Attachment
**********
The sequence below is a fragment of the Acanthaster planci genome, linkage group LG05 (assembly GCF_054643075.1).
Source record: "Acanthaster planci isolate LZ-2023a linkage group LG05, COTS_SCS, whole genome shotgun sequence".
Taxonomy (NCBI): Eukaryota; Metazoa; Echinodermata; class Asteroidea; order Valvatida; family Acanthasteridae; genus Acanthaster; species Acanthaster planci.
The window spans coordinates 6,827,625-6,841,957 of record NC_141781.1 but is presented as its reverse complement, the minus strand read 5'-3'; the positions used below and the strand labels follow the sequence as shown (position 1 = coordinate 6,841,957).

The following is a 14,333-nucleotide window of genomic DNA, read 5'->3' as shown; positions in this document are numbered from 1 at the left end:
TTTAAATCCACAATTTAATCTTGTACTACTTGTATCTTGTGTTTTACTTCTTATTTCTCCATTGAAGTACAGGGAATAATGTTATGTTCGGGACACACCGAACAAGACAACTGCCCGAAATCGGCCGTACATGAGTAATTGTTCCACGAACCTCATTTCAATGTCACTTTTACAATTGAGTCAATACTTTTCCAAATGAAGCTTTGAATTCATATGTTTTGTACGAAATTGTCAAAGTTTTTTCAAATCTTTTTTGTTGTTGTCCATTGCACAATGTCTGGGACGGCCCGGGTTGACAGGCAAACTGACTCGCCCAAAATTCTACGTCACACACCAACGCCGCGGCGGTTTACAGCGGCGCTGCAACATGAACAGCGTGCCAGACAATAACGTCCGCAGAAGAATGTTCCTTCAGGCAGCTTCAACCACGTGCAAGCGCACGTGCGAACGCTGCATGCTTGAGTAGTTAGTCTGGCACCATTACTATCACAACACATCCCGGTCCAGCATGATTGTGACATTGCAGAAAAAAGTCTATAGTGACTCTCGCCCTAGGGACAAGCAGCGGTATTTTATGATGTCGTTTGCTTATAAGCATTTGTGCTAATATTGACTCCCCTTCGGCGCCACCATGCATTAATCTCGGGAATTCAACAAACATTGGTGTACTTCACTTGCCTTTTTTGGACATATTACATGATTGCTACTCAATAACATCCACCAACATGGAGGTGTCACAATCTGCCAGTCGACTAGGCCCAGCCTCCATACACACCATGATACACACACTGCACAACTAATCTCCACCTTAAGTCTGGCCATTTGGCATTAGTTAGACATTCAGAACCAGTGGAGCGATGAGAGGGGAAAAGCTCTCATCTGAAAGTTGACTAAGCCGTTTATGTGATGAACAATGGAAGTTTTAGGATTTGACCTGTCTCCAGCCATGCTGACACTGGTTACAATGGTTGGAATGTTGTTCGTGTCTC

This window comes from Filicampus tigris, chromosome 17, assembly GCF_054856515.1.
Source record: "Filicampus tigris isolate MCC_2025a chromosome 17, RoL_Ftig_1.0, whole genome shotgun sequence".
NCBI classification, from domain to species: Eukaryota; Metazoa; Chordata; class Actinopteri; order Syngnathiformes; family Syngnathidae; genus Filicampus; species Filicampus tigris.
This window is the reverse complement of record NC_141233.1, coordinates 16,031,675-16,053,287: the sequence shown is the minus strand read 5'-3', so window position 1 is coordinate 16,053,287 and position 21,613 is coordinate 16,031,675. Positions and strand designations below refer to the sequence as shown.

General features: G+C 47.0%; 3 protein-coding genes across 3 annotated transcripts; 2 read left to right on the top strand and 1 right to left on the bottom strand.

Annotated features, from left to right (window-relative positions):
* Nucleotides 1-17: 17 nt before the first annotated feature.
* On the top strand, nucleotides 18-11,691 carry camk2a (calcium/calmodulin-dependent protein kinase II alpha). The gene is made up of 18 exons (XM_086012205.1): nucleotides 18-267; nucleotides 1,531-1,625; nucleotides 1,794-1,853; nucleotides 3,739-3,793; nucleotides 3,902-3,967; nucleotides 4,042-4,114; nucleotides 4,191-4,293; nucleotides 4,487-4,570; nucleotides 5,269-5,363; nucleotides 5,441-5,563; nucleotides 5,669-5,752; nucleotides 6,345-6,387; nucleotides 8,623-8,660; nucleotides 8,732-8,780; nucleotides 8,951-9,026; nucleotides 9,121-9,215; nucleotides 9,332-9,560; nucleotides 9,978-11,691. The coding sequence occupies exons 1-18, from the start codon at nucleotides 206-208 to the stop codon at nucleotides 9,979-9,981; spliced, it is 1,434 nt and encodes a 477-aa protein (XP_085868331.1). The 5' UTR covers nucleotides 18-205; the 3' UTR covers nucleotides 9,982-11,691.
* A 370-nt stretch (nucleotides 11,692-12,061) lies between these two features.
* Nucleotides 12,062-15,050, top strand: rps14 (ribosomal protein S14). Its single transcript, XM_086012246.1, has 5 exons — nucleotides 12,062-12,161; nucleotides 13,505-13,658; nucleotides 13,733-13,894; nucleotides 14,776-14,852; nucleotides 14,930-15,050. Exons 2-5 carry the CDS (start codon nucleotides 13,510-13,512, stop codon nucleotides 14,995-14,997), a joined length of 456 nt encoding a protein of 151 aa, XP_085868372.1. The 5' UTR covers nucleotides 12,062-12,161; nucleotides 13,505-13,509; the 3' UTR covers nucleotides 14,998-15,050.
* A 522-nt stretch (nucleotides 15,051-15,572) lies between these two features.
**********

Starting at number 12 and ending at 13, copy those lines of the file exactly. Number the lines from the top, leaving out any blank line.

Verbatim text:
Annotated features, from left to right (window-relative positions):
* Nucleotides 1-17: 17 nt before the first annotated feature.